Divorce

Divorce and separation advice from Boys & Maughan focuses on alternatives to court proceedings and is geared towards finding solutions and lasting agreements, which look after the needs of our clients and interests of any children.

Our specialists, who are based in Margate and Canterbury, recognise the benefits to couples and their children of working together for the benefit of the whole family rather than focussing on conflict. See our collaborative page or watch the video here for more details of our usual approach.

There is no one size fits all approach to divorce. We explain all of the available options and fully support our clients in their preferred process, ensuring at all times that their interests are paramount. Our lawyers have decades of experience of dealing with separation and divorce between them. They often spot pitfalls clients are unaware of saving them time, money and unnecessary worry.

Call or email us and we will explain how we can help. We believe you will be pleased with the approach we take and our fees.

Divorce and separation
If you are having problems in your marriage or partnership, you should first consider whether these difficulties could be resolved with the help of a trained relationship counsellor. Organisations such as Relate could help you.

If you do decide to divorce or dissolve your civil partnership, we are here to advise and guide you through the process. We will outline your options at every stage and give you the information to make your own decisions. 

Wherever possible we will tell you in advance exactly how much each stage of your divorce will cost. However, this is not always possible which is why you should give serious consideration as to how you plan to fund your case. To assist you with this we offer a range of fixed fees - please ask us for more details.

No fault divorce
Couples can now divorce without apportioning blame. Most people we see are seeking to divorce with dignity through a constructive, collaborative approach so the change is welcome.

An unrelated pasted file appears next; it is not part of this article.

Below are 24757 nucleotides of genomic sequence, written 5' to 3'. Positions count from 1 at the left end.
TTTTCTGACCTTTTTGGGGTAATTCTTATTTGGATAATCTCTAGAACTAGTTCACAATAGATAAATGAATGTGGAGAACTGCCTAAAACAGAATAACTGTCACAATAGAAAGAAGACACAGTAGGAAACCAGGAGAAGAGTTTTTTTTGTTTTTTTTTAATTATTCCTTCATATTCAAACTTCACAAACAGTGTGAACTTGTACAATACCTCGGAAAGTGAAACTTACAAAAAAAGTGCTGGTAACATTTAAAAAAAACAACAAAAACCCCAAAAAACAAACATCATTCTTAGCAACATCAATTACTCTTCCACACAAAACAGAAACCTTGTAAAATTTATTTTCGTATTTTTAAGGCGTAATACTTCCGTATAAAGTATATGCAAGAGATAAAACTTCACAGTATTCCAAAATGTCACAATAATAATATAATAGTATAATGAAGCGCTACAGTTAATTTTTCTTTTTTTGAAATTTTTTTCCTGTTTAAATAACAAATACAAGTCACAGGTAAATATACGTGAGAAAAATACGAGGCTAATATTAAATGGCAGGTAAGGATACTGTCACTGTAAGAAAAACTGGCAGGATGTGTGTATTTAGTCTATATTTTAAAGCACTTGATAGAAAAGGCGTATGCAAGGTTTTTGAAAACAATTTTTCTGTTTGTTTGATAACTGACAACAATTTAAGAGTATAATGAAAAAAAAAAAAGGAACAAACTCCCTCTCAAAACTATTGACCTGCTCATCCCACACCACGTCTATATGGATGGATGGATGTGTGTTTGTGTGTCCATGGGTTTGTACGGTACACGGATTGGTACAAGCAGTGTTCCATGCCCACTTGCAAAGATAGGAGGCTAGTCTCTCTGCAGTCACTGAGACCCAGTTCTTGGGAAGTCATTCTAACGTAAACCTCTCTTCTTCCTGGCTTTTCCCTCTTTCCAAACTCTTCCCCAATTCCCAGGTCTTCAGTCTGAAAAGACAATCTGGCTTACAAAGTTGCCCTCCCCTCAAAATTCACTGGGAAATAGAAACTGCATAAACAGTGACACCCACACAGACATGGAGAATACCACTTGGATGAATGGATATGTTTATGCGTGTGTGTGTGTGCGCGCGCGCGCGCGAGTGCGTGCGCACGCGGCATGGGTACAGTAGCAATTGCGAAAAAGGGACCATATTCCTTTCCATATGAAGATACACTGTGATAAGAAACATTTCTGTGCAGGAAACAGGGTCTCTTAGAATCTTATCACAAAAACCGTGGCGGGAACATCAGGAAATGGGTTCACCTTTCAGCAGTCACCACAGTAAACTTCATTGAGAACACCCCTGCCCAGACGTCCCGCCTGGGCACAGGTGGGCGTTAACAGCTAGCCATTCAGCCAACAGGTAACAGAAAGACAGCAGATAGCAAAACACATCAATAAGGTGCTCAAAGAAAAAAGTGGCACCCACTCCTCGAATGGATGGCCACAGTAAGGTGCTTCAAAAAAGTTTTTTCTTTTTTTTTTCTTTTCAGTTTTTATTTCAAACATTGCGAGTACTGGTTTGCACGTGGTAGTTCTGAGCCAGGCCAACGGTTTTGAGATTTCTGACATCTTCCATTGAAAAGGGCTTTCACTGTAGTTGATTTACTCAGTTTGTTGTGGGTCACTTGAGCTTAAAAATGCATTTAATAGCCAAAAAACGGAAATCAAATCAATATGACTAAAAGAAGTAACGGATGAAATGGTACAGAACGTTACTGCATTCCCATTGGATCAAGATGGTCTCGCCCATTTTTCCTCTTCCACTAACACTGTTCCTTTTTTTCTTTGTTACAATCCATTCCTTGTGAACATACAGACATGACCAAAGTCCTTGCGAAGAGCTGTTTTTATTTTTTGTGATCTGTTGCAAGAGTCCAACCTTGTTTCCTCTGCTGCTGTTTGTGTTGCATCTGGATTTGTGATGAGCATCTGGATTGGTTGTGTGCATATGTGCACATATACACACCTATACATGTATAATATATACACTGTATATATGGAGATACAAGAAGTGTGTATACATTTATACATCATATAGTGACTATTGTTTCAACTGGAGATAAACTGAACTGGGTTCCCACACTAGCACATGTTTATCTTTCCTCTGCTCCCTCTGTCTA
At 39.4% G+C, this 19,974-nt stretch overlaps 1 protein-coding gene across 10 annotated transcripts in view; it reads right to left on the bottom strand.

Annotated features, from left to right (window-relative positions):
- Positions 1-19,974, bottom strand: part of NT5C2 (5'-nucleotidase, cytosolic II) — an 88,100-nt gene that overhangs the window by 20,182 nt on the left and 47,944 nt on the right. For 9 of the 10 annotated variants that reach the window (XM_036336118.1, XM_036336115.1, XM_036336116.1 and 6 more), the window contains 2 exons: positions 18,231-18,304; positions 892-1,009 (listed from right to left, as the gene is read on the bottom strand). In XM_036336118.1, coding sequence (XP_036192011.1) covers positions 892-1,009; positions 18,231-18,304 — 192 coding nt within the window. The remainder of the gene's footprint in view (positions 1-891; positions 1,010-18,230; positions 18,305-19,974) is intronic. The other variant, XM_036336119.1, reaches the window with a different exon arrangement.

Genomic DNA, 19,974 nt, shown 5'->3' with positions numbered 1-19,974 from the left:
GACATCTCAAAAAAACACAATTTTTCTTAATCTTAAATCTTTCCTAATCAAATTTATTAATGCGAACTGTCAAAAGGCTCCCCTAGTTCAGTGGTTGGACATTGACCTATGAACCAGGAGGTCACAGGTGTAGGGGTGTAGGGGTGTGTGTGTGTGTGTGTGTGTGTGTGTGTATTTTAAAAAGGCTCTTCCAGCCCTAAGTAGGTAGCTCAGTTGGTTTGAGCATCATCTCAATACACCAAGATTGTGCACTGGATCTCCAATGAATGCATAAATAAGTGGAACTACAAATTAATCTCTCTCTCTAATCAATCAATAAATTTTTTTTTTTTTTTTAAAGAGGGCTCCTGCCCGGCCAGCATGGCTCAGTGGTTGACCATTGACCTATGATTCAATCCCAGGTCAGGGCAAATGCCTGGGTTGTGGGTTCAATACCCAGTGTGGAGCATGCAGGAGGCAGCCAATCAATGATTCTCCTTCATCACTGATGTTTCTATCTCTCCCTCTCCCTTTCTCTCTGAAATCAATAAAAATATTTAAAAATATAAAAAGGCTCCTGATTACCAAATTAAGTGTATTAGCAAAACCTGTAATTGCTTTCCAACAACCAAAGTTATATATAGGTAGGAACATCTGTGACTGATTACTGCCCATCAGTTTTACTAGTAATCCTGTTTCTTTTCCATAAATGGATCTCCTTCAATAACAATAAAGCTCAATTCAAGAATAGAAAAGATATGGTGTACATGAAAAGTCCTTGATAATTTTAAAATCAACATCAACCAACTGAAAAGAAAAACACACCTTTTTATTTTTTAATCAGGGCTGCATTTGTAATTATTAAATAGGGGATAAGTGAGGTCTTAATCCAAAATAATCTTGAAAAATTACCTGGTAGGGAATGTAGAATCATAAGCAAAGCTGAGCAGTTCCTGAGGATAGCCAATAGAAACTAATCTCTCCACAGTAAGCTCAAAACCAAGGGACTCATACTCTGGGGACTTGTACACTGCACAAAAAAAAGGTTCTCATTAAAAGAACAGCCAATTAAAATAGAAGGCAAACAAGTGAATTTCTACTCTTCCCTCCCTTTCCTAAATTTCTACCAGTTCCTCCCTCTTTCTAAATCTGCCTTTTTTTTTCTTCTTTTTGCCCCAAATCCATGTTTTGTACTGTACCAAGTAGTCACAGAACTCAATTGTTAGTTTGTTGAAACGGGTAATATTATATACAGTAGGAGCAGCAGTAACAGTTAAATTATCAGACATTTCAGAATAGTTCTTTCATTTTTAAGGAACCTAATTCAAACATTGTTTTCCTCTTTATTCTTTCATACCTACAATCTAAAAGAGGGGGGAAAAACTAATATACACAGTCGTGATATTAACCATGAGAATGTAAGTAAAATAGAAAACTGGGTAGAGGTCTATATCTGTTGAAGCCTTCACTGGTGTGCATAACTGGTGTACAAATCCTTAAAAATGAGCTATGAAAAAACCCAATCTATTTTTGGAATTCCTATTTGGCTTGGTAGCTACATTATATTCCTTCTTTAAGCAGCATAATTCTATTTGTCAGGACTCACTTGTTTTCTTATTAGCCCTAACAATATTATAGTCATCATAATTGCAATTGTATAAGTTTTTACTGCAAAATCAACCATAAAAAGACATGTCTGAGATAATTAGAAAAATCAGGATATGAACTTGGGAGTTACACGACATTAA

Reform was long overdue because making it difficult to obtain a divorce did not keep people together, it usually just made the situation worse. Before 6 April 2022, if you wanted to start divorce proceedings, you would need to provide a reason for the divorce even if you felt the agreement to split was mutual. If you had not been separated for more than two years, you would have to attribute fault or blame to your spouse. Understandably, blaming your partner for the breakdown of the relationship can increase the likelihood of an acrimonious divorce. The impact can be huge and it goes without saying that worse communication between separating couples makes it much more difficult to find solutions to childcare arrangements and financial matters.

The divorce process
Divorce will always remain a painful process, regardless of the legislation involved but couples who have decided to divorce are now more able to concentrate on working out an amicable parting and future for them and any children. There is time included in the process for reflection but ultimately the law will trust individuals to decide if their marriage is over with less judicial scrutiny and discretion involved.

  • No fault - couples no longer need to provide a reason for the breakdown of their marriage;
  • You can apply for divorce with a joint application;